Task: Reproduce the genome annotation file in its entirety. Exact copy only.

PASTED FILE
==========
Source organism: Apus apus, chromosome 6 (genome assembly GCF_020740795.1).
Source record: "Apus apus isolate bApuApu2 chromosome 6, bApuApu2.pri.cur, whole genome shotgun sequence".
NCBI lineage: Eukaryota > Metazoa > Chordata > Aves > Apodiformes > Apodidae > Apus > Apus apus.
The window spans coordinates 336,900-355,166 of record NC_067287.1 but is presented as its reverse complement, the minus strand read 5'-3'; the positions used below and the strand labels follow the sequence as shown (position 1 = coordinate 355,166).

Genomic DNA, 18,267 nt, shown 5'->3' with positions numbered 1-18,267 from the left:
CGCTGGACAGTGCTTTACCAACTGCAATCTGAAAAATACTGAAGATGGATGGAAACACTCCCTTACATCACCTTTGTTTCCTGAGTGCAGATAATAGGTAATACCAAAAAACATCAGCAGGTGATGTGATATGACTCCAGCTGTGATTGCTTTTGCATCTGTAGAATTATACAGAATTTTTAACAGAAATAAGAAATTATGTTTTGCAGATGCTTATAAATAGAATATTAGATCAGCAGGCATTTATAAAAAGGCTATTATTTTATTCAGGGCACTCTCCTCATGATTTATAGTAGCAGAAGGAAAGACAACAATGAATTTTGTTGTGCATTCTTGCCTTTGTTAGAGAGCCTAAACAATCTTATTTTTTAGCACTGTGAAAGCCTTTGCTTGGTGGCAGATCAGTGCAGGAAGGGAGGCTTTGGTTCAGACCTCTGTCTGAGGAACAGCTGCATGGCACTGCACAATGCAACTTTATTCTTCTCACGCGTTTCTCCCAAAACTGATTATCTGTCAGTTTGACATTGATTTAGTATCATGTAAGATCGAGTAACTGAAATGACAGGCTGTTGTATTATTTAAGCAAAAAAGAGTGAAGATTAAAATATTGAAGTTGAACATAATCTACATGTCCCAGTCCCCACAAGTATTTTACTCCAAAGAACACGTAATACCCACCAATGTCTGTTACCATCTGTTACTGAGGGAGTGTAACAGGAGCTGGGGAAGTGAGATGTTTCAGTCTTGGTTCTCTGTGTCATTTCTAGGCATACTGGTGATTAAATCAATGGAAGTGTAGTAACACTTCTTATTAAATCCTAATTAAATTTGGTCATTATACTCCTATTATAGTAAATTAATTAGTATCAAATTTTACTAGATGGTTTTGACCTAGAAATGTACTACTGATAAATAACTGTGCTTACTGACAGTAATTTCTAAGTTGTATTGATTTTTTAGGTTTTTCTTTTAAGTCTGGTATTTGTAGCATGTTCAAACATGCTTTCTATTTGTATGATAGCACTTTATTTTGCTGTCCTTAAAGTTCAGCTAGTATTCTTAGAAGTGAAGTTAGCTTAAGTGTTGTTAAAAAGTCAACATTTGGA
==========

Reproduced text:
Source organism: Apus apus, chromosome 6 (genome assembly GCF_020740795.1).
Source record: "Apus apus isolate bApuApu2 chromosome 6, bApuApu2.pri.cur, whole genome shotgun sequence".
NCBI lineage: Eukaryota > Metazoa > Chordata > Aves > Apodiformes > Apodidae > Apus > Apus apus.
The window spans coordinates 336,900-355,166 of record NC_067287.1 but is presented as its reverse complement, the minus strand read 5'-3'; the positions used below and the strand labels follow the sequence as shown (position 1 = coordinate 355,166).

Genomic DNA, 18,267 nt, shown 5'->3' with positions numbered 1-18,267 from the left:
CGCTGGACAGTGCTTTACCAACTGCAATCTGAAAAATACTGAAGATGGATGGAAACACTCCCTTACATCACCTTTGTTTCCTGAGTGCAGATAATAGGTAATACCAAAAAACATCAGCAGGTGATGTGATATGACTCCAGCTGTGATTGCTTTTGCATCTGTAGAATTATACAGAATTTTTAACAGAAATAAGAAATTATGTTTTGCAGATGCTTATAAATAGAATATTAGATCAGCAGGCATTTATAAAAAGGCTATTATTTTATTCAGGGCACTCTCCTCATGATTTATAGTAGCAGAAGGAAAGACAACAATGAATTTTGTTGTGCATTCTTGCCTTTGTTAGAGAGCCTAAACAATCTTATTTTTTAGCACTGTGAAAGCCTTTGCTTGGTGGCAGATCAGTGCAGGAAGGGAGGCTTTGGTTCAGACCTCTGTCTGAGGAACAGCTGCATGGCACTGCACAATGCAACTTTATTCTTCTCACGCGTTTCTCCCAAAACTGATTATCTGTCAGTTTGACATTGATTTAGTATCATGTAAGATCGAGTAACTGAAATGACAGGCTGTTGTATTATTTAAGCAAAAAAGAGTGAAGATTAAAATATTGAAGTTGAACATAATCTACATGTCCCAGTCCCCACAAGTATTTTACTCCAAAGAACACGTAATACCCACCAATGTCTGTTACCATCTGTTACTGAGGGAGTGTAACAGGAGCTGGGGAAGTGAGATGTTTCAGTCTTGGTTCTCTGTGTCATTTCTAGGCATACTGGTGATTAAATCAATGGAAGTGTAGTAACACTTCTTATTAAATCCTAATTAAATTTGGTCATTATACTCCTATTATAGTAAATTAATTAGTATCAAATTTTACTAGATGGTTTTGACCTAGAAATGTACTACTGATAAATAACTGTGCTTACTGACAGTAATTTCTAAGTTGTATTGATTTTTTAGGTTTTTCTTTTAAGTCTGGTATTTGTAGCATGTTCAAACATGCTTTCTATTTGTATGATAGCACTTTATTTTGCTGTCCTTAAAGTTCAGCTAGTATTCTTAGAAGTGAAGTTAGCTTAAGTGTTGTTAAAAAGTCAACATTTGGA